Uploaded on December 19, 2012
Chris Hadfield's tribute to Apollo 17
2012-12-19 - The Apollo 17 Mission featured the last time a man set foot on the Moon. On the 40th anniversary of Apollo 17, CSA astronaut Chris Hadfield relates its importance then and significance now. Hadfield launched aboard a Soyuz rocket for Expedition 34/35 on December 19th, the same day the Apollo 17 crew returned to Earth.
(Credits: Canadian Space Agency, NASA)
Chris Hadfield: Forty years ago this week, three men climbed into a space capsule, launched aboard a huge rocket, and left Earth on their way to the Moon. They were Ron Evans, Harrison Schmitt, Gene Cernan–three NASA astronauts. This was the last Apollo mission. Half-a-million people were at the Cape to watch them launch. And by the end when they returned, twelve days later, they were the longest of all the Apollo flights and collected hundred and eleven kilograms of rock and soil, and they helped unlock the history of the Moon itself.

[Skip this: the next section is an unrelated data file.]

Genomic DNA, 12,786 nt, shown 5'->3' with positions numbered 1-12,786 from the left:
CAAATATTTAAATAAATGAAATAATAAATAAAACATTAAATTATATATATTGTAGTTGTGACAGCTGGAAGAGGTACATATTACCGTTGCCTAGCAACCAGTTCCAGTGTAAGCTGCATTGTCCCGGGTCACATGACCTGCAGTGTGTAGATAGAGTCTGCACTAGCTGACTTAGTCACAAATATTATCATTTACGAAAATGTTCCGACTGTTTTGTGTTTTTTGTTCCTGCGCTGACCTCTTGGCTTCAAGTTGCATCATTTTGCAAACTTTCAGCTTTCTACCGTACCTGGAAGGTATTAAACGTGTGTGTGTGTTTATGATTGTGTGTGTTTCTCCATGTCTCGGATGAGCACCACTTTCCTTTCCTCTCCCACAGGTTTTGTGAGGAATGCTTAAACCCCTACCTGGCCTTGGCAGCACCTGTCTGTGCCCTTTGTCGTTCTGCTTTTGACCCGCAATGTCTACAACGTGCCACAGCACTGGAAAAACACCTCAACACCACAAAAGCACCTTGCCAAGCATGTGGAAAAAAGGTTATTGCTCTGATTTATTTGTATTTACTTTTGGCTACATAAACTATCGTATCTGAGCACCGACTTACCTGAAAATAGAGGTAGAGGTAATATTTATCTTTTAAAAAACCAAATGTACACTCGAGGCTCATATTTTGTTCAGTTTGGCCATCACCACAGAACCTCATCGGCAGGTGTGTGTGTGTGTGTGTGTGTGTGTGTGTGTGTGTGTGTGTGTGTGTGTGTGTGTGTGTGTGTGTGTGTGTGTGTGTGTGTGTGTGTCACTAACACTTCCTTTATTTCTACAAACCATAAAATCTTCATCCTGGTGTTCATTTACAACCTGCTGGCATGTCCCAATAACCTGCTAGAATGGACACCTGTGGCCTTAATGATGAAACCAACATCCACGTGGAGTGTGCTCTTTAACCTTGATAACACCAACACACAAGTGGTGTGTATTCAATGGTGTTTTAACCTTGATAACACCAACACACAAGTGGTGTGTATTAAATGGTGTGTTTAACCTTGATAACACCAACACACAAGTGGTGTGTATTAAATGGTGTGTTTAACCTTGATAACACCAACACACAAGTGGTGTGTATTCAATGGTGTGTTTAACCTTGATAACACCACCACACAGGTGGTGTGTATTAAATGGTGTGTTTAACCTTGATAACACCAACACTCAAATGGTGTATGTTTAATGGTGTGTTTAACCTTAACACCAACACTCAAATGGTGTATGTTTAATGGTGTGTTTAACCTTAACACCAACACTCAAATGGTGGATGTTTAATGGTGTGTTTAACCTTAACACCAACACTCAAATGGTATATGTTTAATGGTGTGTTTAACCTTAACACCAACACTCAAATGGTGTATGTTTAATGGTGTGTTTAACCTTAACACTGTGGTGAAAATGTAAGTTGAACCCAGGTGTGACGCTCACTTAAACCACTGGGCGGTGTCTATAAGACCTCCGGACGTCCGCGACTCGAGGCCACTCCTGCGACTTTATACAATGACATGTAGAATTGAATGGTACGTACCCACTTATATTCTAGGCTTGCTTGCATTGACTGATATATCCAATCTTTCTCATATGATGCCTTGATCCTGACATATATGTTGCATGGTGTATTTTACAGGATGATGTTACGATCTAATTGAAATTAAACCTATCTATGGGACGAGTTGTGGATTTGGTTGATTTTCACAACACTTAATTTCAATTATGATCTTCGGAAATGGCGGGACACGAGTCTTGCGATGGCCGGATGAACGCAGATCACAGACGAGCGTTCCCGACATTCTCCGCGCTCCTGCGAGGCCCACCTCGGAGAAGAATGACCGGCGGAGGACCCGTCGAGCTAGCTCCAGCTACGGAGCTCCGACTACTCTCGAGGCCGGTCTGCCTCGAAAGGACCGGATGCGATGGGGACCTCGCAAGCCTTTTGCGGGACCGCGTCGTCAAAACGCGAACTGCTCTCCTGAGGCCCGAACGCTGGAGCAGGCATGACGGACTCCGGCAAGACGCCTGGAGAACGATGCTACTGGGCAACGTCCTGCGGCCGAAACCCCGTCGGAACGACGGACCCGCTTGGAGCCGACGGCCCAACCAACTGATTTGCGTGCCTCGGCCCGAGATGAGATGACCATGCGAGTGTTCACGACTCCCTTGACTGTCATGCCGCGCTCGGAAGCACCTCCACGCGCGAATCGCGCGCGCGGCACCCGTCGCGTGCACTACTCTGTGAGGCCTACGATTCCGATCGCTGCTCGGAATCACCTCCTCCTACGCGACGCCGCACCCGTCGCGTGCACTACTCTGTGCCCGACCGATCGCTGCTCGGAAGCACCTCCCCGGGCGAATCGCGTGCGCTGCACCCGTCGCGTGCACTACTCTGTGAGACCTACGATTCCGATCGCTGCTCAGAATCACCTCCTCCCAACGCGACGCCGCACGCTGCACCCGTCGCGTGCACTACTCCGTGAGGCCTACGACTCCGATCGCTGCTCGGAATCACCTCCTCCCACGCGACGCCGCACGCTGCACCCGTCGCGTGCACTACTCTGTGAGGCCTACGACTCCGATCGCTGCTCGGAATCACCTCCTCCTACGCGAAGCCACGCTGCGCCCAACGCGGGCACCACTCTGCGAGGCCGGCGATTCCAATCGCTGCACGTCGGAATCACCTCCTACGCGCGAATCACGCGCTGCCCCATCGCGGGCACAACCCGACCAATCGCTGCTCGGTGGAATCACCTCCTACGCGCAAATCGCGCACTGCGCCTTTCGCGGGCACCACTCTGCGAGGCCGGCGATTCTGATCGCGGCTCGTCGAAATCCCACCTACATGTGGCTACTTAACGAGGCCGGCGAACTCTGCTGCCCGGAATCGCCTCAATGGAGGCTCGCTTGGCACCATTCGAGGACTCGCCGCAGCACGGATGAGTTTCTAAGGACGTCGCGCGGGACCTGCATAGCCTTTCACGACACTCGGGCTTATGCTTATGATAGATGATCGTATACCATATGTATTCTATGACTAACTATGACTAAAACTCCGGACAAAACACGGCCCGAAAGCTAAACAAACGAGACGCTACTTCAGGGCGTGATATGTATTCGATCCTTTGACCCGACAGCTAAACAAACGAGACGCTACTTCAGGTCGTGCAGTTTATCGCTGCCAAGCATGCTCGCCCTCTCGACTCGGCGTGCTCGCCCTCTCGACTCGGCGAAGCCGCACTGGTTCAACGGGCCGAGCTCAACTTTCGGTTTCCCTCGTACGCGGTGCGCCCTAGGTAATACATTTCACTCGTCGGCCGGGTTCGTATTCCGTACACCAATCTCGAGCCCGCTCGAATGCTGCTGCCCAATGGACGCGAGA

There in the valley of Taurus Littrow, Gene and Harrison were outside for twenty-two hours over three spacewalks. They drilled three meters down into the surface of the Moon. They measured the Moon's gravity, and using seismometers they decoded the internal nature of the Moon's mantle and core. And driving on the Lunar surface in the rover they traveled thirty-six kilometers–and even a broken fender didn't bother them, they fixed it with a map and some duck tape.
They brought home a seven hundred and forty-one individual rock and soil samples. And so much of what we know about the Moon we owe to Apollo 17. And as the commander, Gene Cernan stood on the Moon for the last time, he said in a determined voice: “As I take Man's last step from the surface I'd like to say what I believe history will record that America's challenge of today has forged Man's destiny of tomorrow”. And the crew landed safely in the South Pacific on the 19th of December, 1972.
These three men inspired me, and all of humankind. Their footprints are the latest ones we've put on the Moon that both challenge and inspire us today. I honor the crew of Apollo 17, for the risks they took, the discoveries they made and for the future that they showed as possible for us all.